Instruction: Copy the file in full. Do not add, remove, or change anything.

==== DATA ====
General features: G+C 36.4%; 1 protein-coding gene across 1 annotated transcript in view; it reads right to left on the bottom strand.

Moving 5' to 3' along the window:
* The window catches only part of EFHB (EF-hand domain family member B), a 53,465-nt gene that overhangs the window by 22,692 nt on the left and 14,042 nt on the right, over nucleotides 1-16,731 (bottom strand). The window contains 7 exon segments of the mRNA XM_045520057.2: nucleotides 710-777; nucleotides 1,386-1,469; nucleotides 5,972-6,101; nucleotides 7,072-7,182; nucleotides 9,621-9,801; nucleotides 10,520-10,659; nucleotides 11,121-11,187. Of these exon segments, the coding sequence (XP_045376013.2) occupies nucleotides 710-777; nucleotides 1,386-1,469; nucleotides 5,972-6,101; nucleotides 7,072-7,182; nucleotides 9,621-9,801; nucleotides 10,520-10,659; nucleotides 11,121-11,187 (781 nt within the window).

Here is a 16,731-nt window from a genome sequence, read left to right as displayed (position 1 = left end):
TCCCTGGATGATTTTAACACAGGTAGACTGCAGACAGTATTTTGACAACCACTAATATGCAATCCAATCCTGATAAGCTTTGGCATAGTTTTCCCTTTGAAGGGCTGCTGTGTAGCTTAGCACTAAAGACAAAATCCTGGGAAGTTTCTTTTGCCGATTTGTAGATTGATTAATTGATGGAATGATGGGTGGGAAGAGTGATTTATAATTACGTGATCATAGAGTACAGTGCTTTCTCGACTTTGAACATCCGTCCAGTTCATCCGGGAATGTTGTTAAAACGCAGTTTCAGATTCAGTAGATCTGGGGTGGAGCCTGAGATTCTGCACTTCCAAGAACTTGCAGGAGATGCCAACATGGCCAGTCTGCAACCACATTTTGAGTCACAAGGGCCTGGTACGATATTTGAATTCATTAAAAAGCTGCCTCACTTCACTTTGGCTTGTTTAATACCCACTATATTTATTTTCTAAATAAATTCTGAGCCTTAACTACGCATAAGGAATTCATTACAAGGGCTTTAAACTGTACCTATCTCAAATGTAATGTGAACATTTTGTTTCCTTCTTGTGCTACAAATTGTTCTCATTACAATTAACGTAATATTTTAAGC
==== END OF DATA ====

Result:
General features: G+C 36.4%; 1 protein-coding gene across 1 annotated transcript in view; it reads right to left on the bottom strand.

Moving 5' to 3' along the window:
* The window catches only part of EFHB (EF-hand domain family member B), a 53,465-nt gene that overhangs the window by 22,692 nt on the left and 14,042 nt on the right, over nucleotides 1-16,731 (bottom strand). The window contains 7 exon segments of the mRNA XM_045520057.2: nucleotides 710-777; nucleotides 1,386-1,469; nucleotides 5,972-6,101; nucleotides 7,072-7,182; nucleotides 9,621-9,801; nucleotides 10,520-10,659; nucleotides 11,121-11,187. Of these exon segments, the coding sequence (XP_045376013.2) occupies nucleotides 710-777; nucleotides 1,386-1,469; nucleotides 5,972-6,101; nucleotides 7,072-7,182; nucleotides 9,621-9,801; nucleotides 10,520-10,659; nucleotides 11,121-11,187 (781 nt within the window).

Here is a 16,731-nt window from a genome sequence, read left to right as displayed (position 1 = left end):
TCCCTGGATGATTTTAACACAGGTAGACTGCAGACAGTATTTTGACAACCACTAATATGCAATCCAATCCTGATAAGCTTTGGCATAGTTTTCCCTTTGAAGGGCTGCTGTGTAGCTTAGCACTAAAGACAAAATCCTGGGAAGTTTCTTTTGCCGATTTGTAGATTGATTAATTGATGGAATGATGGGTGGGAAGAGTGATTTATAATTACGTGATCATAGAGTACAGTGCTTTCTCGACTTTGAACATCCGTCCAGTTCATCCGGGAATGTTGTTAAAACGCAGTTTCAGATTCAGTAGATCTGGGGTGGAGCCTGAGATTCTGCACTTCCAAGAACTTGCAGGAGATGCCAACATGGCCAGTCTGCAACCACATTTTGAGTCACAAGGGCCTGGTACGATATTTGAATTCATTAAAAAGCTGCCTCACTTCACTTTGGCTTGTTTAATACCCACTATATTTATTTTCTAAATAAATTCTGAGCCTTAACTACGCATAAGGAATTCATTACAAGGGCTTTAAACTGTACCTATCTCAAATGTAATGTGAACATTTTGTTTCCTTCTTGTGCTACAAATTGTTCTCATTACAATTAACGTAATATTTTAAGC